Wizard From the Desert

This article was published on JÜDISCHE ALLGEMEINE

“I want to tell the story of Israel differently”: Omer Meir Wellber (39). Photo: Monika Skolimowska

Omer Meir Wellber will become future music director of the Volksoper in Vienna. His childhood in Beer Sheva still characterizes the conductor today

From Axel Brüggemann

01.21.2021 10:38 am

It was a typical “no” appointment, says Omer Meir Wellber today. “I went there to cancel.” The Israeli Wellber is head of the BBC Philharmonic Orchestra, musical director at the Palermo Opera House and serves as first guest conductor at the Semper Opera in Dresden.

Why would he say yes when the designated director of the Vienna Volksoper, Lotte de Beer, asked him if he wanted to be her music director in the future? Omer Meir Wellber has enough on his hands.

When he tells this episode today, three months after the appointment with Lotte de Beer, he laughs. “Never say never!”, the conductor quotes James Bond, explaining: “It was the atmosphere of the conversation that changed my mind, it was Lotte’s enthusiasm, and it was the common statement that music has a similar meaning for both of us.” And in the end he said “yes” instead of “no”. Now Vienna is creating a completely new position for the 39-year-old: Music Director of the Volksoper. This did not exist before.


How unconventional Omer Meir Wellber’s understanding of music is can probably best be observed in the Sicilian city of Palermo at the moment. While much of Italy is still latent nationalistic, the Israeli conductor, together with the mayor and the opera director, forms “a kind of resistance”, as he himself calls it. “Palermo is different from Italy,” says Meir Wellber, “liberal, more open – more curious.” That’s why he feels comfortable here.

For the young Omer, music was not a hobby, but a necessity.

When the refugee crisis escalated, the conductor sent his assistants into the streets of the city and had them interview refugees. Do they love music? Do they play an instrument? Don’t they want to do it together with him? It became a big musical festival. And this year, on New Year’s Eve, Omer Meir Wellber has set up a transsexual classical cabaret, which also thrilled the mainstream audience in Palermo.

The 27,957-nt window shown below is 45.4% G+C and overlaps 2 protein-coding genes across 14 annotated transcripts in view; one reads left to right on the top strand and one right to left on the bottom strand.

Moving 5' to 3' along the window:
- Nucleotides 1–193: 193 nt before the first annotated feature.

For me, music is not an art of representation or distinction, he explains, but an existential possibility of integration and surprise. He firmly believes that a large part of the audience is quite ready for new things.


Omer Meir Wellber spent his childhood and youth in Israel. He was born in 1981 to a teacher in Beer Sheva. The city was even smaller and poorer in my childhood than it is today, he says. When you walked through the streets, you heard ten or 20 different languages, and music played a very special, very existential role. Also because it was an existential feeling of the old homeland, especially for Jewish immigrants.

For the young Omer, making music was not a leisure activity, but a necessity. He first learned accordion and violin, began composing, and, as an eleven-year-old, he rode the bus alone to the desert every Sunday, to the Kibbutz, where Michael Wolpe taught him.

Later he switched from composing to conducting, appeared with the Israel Chamber Orchestra, the Jerusalem Symphony Orchestra and the Israeli Opera. In 2008, Omer Meir Wellber then went to study with Daniel Barenboim at the State Opera in Berlin and Milan. In 2009, Wellber was finally appointed music director of the Raanana Symphonette Orchestra, which is mainly dedicated to the integration of Jewish immigrants in Israel.


Omer Meir Wellber financed his studies not only with the accordion, but also as a magician. “I love the little tricks in front of the spectators,” he says, “the card tricks or tricks with coins. Tricks in which you manipulate the viewer’s attention.” Of course, this has a lot to do with the profession of conductor, says Wellber, the sound magician.

Mozart is not treated by him as a chocolate ball with gold leaf, but as a revolutionary.

With his Mozart-Da Ponte cycle at the Semperoper in Dresden, he showed the world how he reads familiar things anew, when he brushed the Mozart operas Così fan tutte, Le nozze di Figaro and Don Giovanni against the grain of the mainstream. Wellber does not treat Mozart as a chocolate ball with gold leaf, but as an enfant terrible, a revolutionary and an all too human person. In the three key operas, the conductor recognizes the human stereotypes of fear, risk and love, which Wellber also picks up on in a book.


In general, he discovered writing as a means of self-expression. It is a way to deal with his homeland, with Israel. His new book is called The Four Powerlessnesses of Chaim Birkner and disenchants Israeli self-image with a wink.

Wellber tells the story of the oldest man in Israel, a 108-year old, who allegedly saved Torah scrolls from the Nazis in Hungary in 1941 and fled to Israel. His biography turns out to be partially fabricated. Weary with age, the protagonist is forced by his daughter Sharon to pick himself up again. “I want to tell the story of Israel a little differently,” he says. The book has already been published in German and is currently published in English and Italian.

Whether in his books or in his music, whether in Israel, London, Palermo – or in the future in Vienna: If there is one thing Omer Meir Wellber abhors, it is the routine, the satiety of the people, the stagnation of the world and dispassion in music. Omer Meir Wellber calls himself a conductor, but in truth he is, as Vienna will soon discover, a seducer of music.


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